Earlier today, I watched a short video on a local news channel of two residents struggling in vain to fill sandbags ostensibly to protect their homes from floodwaters.

They couldn’t quite hold the bag open and manipulate the heavy shovel at the same time.

Rather than work cooperatively and help each other complete the chore; they stood shoulder-to-shoulder in a frustrating, almost comedic struggle between sack and spade.

A sad metaphor for our modern lives, I guess. . .

As we face a collective threat, now is the time to be a Guardian Angel to those who need you most – sharing, caring, putting our differences aside so no one weathers the storm alone.

Make do.  Make room.  Let someone know you’re there for them.

Please take care of yourselves and each other.

Check on elderly or infirm neighbors and help anyway you can.

Be someone’s lifeline – if only to chat for a few minutes and help alleviate their fear – and always remember to include your “fur babies” in preparedness and evacuation plans.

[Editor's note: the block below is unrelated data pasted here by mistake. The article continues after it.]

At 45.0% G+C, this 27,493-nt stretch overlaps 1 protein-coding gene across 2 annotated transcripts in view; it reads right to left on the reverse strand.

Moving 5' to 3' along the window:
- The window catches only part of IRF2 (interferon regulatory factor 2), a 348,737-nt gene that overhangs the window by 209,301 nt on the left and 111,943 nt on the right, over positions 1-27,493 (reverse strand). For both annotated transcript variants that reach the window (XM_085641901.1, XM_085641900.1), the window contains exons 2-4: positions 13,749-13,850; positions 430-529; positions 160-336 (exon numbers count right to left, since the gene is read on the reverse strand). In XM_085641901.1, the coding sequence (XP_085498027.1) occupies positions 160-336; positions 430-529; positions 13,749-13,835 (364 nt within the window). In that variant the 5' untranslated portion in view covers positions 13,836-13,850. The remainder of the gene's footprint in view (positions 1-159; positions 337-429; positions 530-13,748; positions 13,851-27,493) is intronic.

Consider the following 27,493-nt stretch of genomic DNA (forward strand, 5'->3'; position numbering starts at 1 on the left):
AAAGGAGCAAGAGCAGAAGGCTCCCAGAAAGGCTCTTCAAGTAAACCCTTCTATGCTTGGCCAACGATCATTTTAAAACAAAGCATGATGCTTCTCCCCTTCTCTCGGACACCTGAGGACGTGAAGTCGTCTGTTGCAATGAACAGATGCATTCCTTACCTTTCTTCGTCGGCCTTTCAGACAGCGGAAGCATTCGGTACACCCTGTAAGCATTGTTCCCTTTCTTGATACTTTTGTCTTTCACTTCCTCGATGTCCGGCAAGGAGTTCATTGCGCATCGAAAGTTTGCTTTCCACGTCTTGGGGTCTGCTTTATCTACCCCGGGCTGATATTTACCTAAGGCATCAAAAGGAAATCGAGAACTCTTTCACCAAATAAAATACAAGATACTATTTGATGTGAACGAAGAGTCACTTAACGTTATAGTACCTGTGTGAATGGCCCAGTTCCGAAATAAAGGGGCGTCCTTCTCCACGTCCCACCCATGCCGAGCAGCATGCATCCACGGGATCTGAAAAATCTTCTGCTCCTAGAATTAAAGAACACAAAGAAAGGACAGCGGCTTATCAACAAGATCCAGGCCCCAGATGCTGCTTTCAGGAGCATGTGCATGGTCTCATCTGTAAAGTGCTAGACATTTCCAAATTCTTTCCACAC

Let’s hope this time next week we’re all counting our blessings.

Good luck and God bless, friends.

I think this is what community is all about. . .




On Volusia: The Honorable Path

The path of an honorable man is difficult.

This is especially true in the pursuit of politics, where the rationalization of unethical actions has replaced the debate of competing ideas with the pursuit of self-serving agendas – often camouflaged by official actions that benefit the privileged few over the needs of many – resulting in moral disengagement and a sense of entitlement among our local ruling class where the ends always justify the means.

In my view, in Volusia County, the idea of “public service” has been replaced by fealty to an oligarchical structure that values loyalty to one’s political benefactors and lock-step conformity to a pay-to-play “system” steeped in quid pro quo corruption.